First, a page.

Bubble Trouble Fight brewing over nation’s student loan debt of $1.6 trillion
May 30 - June 5, 2022
As the nation’s student loan bubble nears $1.6 trillion, a big fight is brewing over whether the federal government should be responsible for paying overpriced, interest-laden educational debt.
On April 6, President Joe Biden and Vice President Kamala announced at the White House that the administration was extending federal student loan relief through Aug. 31, marking the sixth extension during the pandemic. That debt relief that started at the beginning of the pandemic in March 2020 includes the suspension of student loan payments, a waiver of interest, and the stopping of collections activity on defaulted loans. The suspension of student loan payments was expected to help 41 million borrowers save an estimated $5 billion per month.
In speaking about the extension, Harris shared a personal anecdote on how her own student loan debt affected her as a former student and the attorney general of the largest state in the union.
“This is personal for me. I had student loans. Each month, I would sit at the kitchen table, fill out paperwork, and send a check to pay down my balance,” Harris said. “Later, as California Attorney General, I took on predatory for-profit colleges and won $1 billion for defrauded veterans and students. President Biden and I understand that student loan debt adds stress for borrowers and their families.”
Harris continued: “We have made strong progress as a country in the face of a global pandemic and an economic downturn, but there is still work to do. [This] announcement will make a meaningful difference as we continue moving forward,” said Harris.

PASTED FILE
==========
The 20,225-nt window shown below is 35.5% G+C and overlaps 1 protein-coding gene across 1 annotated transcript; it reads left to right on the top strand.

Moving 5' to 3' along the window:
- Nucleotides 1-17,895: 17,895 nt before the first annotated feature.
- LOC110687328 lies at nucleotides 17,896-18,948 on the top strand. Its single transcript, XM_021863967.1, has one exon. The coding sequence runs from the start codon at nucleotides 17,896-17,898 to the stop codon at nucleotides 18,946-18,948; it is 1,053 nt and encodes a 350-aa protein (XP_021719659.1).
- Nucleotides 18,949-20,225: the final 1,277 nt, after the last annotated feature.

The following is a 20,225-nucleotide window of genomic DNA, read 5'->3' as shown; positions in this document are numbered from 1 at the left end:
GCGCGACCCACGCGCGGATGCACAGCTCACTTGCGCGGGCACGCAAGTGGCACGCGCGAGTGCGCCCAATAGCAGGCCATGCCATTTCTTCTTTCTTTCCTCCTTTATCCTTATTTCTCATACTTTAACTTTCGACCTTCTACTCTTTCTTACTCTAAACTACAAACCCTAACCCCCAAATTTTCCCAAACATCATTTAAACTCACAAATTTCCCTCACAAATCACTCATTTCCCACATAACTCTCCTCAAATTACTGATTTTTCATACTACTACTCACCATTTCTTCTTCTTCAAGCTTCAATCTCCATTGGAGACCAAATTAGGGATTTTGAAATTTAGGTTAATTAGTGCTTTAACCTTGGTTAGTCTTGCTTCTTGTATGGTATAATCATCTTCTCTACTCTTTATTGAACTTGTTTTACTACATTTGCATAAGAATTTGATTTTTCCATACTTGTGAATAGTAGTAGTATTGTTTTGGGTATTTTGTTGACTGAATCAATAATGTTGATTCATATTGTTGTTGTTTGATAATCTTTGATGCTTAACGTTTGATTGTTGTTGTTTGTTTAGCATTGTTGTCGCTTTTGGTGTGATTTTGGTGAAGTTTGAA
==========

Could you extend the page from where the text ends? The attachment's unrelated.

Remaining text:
In making the case for the sixth student loan extension, including two under former President Donald Trump, Biden said the additional five months were needed as the nation continues to recover from the pandemic and the unprecedented economic disruption it caused. According to some calculations, the repayment extension has canceled more than $90 billion in interest payments over the past two years.
“If loan payments were to resume on schedule in May, analysis of recent data from the Federal Reserve suggests that millions of student loan borrowers would face significant economic hardship, and delinquencies and defaults could threaten Americans’ financial stability,” said Biden.
“Accordingly, to enable Americans to continue to get back on their feet after two of the hardest years this nation has ever faced, my Administration is extending the pause on federal student loan repayments through Aug. 13,” the Democratic president continued. “That additional time will assist borrowers in achieving greater financial security and support the Department of Education’s efforts to continue improving student loan programs. As part of this transition, the Department of Education will offer additional flexibilities and support for all borrowers.”
In the days after his April 6 announcement, Biden has hinted he may go one step further and seek legislation to cancel student loan debt altogether for some borrowers. However, the White House has not offered any policy details, leaving Republicans, financial institutions, and the debt collection lobby to seek to block new legislation.
In the U.S. Senate, former 2012 GOP presidential candidate, Sen. Mitt Romney, R-Utah, and several other Republican senators introduced the Student Loan Accountability Act on May 18. Romney said his bill would halt the Biden administration’s effort to cancel student loan debt at the expense of millions of Americans who chose not to go to college or worked diligently to pay off any student debt.